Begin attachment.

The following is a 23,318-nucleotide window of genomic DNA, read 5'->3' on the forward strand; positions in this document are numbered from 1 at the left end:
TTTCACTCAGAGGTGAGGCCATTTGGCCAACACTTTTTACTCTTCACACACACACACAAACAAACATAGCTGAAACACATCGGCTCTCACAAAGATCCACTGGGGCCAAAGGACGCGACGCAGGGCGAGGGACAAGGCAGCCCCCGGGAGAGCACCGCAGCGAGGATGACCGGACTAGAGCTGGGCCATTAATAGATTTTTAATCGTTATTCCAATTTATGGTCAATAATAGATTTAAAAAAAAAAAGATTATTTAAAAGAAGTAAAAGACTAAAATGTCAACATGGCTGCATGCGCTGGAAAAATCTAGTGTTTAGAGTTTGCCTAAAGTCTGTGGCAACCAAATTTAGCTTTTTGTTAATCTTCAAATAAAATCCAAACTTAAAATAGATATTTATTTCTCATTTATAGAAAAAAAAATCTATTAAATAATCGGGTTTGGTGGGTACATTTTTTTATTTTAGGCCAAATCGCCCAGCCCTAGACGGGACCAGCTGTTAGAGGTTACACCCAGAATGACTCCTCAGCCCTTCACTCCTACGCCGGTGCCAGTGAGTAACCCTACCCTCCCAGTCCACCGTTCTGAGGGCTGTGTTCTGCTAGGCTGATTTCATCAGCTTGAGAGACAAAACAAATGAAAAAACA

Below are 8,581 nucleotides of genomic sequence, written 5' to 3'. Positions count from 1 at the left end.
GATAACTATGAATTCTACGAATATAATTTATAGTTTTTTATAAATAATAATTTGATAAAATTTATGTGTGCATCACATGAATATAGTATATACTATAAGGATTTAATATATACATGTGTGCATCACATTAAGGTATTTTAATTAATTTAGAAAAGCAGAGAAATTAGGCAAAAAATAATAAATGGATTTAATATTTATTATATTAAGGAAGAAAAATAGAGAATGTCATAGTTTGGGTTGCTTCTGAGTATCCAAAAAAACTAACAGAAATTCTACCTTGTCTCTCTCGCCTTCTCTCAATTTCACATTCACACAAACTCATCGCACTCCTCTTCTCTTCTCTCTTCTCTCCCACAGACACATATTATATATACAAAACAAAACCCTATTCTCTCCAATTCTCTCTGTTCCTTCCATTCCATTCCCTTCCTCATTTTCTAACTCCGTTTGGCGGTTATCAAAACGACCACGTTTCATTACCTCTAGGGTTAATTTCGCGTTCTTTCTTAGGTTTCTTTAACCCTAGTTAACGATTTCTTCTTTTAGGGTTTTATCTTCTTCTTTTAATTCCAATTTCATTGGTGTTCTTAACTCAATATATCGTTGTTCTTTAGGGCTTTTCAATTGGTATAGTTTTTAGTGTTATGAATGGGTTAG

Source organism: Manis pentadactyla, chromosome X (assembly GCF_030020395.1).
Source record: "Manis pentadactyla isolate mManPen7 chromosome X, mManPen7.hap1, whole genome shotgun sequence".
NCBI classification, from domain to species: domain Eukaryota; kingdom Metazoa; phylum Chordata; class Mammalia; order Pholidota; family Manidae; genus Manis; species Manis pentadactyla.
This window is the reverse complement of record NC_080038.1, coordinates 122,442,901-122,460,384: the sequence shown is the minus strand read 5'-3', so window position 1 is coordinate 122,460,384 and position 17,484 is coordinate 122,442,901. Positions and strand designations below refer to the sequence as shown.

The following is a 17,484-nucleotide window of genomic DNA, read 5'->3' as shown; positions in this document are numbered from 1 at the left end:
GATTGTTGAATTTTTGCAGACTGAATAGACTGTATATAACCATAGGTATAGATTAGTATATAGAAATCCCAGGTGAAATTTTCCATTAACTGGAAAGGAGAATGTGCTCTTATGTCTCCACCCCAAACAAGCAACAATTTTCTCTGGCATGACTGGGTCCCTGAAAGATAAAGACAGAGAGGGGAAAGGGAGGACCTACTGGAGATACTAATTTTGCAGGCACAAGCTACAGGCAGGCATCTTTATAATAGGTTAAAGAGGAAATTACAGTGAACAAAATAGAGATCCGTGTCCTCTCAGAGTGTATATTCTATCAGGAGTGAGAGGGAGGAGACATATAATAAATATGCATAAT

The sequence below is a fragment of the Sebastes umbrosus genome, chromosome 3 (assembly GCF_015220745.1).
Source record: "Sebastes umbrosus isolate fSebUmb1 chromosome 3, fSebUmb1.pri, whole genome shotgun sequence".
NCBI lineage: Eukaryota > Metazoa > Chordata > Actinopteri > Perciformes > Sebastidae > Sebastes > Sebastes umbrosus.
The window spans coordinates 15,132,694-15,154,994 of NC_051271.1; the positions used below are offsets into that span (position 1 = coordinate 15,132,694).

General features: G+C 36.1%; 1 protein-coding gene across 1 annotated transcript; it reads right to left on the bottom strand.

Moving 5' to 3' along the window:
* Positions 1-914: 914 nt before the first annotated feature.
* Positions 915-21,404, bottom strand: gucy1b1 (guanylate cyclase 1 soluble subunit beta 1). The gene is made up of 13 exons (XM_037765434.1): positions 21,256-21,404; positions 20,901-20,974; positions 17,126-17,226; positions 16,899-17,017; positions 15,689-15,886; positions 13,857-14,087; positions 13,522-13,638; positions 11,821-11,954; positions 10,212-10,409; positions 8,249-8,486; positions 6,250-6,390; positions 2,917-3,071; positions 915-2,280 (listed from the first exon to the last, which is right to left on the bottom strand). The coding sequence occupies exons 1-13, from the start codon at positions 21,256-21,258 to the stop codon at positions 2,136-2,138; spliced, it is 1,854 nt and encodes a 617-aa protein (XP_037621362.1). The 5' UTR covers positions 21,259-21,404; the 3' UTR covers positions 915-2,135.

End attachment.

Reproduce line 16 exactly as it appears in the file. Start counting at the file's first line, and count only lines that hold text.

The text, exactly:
Moving 5' to 3' along the window: